Despite access to public polls for months that showed the majority of Americans did not support the fall of Roe v. Wade, the republican party finally seems to be imposing itself. All it took was for Democrats to maintain control of the Senate, win a series of key gubernatorial contests and avoid a major rout in the House, where Republicans are only poised to win a slight majority. As the dust settles following the mid-term reviews, one thing is clear: it is not only the economy, stupid.
Much blame has been thrown since the predicted “red wave” turned out to be more of a ripple. One of those targets is, unsurprisingly, the former president Donald Trump, whose hand-picked candidates largely turned out to be duds and could have cost the Republican Party the Senate and several governor’s mansions. In the words of the financier Ken Griffin, who was one of the GOP’s biggest donors this cycle, Trump is a “three-time loser.” But Republicans have also begun to recognize abortion as a motivator for voters.
Utah Senator Mitt Romney Told HuffPost, “I think abortion was a much bigger issue against us than we anticipated.” North Carolina Senator Thomas Tillis echoes the sentiment. “Dobbs impacted suburban voting,” he said, referring to the Supreme Court ruling, which gutted federal abortion protections. Likewise, the senator Pat Toomey acknowledged that his party groped their message in the post-deer countryside. “Republicans have been slow to find their footing, and I’m not sure all Republicans ever have,” he told Politico.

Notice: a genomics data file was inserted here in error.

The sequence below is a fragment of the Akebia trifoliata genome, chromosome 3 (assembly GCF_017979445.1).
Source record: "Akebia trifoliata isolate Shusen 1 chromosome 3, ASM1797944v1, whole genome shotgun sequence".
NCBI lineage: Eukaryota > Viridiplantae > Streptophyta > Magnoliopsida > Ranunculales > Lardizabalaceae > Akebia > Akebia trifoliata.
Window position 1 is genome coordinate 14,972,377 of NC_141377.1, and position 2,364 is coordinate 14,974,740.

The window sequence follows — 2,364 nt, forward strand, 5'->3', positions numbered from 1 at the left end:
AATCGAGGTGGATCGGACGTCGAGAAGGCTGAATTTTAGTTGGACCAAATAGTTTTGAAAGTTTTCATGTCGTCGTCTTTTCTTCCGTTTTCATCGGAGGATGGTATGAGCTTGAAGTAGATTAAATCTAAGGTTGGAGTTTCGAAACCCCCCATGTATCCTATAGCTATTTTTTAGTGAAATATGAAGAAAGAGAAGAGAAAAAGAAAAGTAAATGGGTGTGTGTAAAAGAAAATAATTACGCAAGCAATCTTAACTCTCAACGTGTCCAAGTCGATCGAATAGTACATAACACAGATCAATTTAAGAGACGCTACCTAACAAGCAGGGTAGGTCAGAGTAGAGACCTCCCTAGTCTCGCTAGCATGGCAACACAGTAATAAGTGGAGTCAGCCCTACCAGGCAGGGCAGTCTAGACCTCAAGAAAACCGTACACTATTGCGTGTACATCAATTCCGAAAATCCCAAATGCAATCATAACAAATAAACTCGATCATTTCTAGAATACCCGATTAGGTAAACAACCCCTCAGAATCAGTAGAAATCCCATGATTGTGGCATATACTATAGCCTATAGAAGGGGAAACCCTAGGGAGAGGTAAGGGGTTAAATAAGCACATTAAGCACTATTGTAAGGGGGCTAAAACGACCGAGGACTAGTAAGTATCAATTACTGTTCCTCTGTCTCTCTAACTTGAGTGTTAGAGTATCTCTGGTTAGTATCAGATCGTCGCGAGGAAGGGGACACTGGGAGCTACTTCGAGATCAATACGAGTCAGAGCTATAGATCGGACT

Early numbers show Democrats enjoying strong turnout from young voters in swing states; according to NBC News exit polls, 63% of voters between the ages of 18 and 29 voted for the Democrats, compared to just 35% who voted for the Republican candidates. Among Democratic voters, a staggering 76% said abortion was their number one issue heading into the polls.
As I reported, the salience of abortion was not only apparent in major Senate and House races, but in a range of ballot measures. Vermont and Michigan have voted to enshrine the right to abortion in their state constitutions. Californians went further by passing an election measure that would also protect the right to contraceptives. Access to abortion has even proven popular in red states; voters in Montana and Kentucky overwhelmingly voted against measures to erode reproductive rights. A similar campaign move to restrict abortion rights failed resoundingly in Kansas — in a primary election, nonetheless. Still, Marilyn Musgrave, the vice president of government affairs for the anti-abortion group Susan B. Anthony Pro-Life America, recently indicated that she thinks Republicans should have pushed their anti-abortion measure Stronger. “Republicans were talking about inflation and crime and not really fighting back” against Democratic pro-abortion messaging, she told Politico.
While Democrats have performed better than expected this cycle, without Republican support they will be unable to codify the protections once provided by Roe vs. Wade at the federal level, a reality Joe Biden recognised. “I don’t think they can expect much else that we’re going to stand our ground,” the president said Monday when asked at a press conference what Americans can expect from Congress. concerning the right to abortion.